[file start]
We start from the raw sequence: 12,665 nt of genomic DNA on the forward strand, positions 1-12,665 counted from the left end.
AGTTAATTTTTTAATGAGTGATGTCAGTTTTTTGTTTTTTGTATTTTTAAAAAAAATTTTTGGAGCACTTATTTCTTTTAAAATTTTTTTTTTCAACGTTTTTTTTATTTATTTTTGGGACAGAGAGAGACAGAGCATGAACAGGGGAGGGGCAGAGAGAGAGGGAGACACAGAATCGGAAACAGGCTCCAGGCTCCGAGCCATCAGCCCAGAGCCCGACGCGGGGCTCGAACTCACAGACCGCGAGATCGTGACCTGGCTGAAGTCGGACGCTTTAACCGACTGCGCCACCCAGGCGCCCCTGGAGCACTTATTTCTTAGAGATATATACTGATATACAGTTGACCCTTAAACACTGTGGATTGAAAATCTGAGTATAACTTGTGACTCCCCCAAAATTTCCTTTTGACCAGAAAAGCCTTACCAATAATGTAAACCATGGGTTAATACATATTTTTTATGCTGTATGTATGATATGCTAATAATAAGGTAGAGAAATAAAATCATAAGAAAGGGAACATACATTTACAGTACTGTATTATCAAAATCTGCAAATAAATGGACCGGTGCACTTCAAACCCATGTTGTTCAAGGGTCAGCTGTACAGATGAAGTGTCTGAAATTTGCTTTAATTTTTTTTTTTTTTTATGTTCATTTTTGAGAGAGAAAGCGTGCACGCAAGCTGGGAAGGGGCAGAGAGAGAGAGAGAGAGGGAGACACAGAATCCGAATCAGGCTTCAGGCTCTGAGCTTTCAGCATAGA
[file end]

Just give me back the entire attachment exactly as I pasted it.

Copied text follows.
We start from the raw sequence: 12,665 nt of genomic DNA on the forward strand, positions 1-12,665 counted from the left end.
AGTTAATTTTTTAATGAGTGATGTCAGTTTTTTGTTTTTTGTATTTTTAAAAAAAATTTTTGGAGCACTTATTTCTTTTAAAATTTTTTTTTTCAACGTTTTTTTTATTTATTTTTGGGACAGAGAGAGACAGAGCATGAACAGGGGAGGGGCAGAGAGAGAGGGAGACACAGAATCGGAAACAGGCTCCAGGCTCCGAGCCATCAGCCCAGAGCCCGACGCGGGGCTCGAACTCACAGACCGCGAGATCGTGACCTGGCTGAAGTCGGACGCTTTAACCGACTGCGCCACCCAGGCGCCCCTGGAGCACTTATTTCTTAGAGATATATACTGATATACAGTTGACCCTTAAACACTGTGGATTGAAAATCTGAGTATAACTTGTGACTCCCCCAAAATTTCCTTTTGACCAGAAAAGCCTTACCAATAATGTAAACCATGGGTTAATACATATTTTTTATGCTGTATGTATGATATGCTAATAATAAGGTAGAGAAATAAAATCATAAGAAAGGGAACATACATTTACAGTACTGTATTATCAAAATCTGCAAATAAATGGACCGGTGCACTTCAAACCCATGTTGTTCAAGGGTCAGCTGTACAGATGAAGTGTCTGAAATTTGCTTTAATTTTTTTTTTTTTTTATGTTCATTTTTGAGAGAGAAAGCGTGCACGCAAGCTGGGAAGGGGCAGAGAGAGAGAGAGAGAGGGAGACACAGAATCCGAATCAGGCTTCAGGCTCTGAGCTTTCAGCATAGA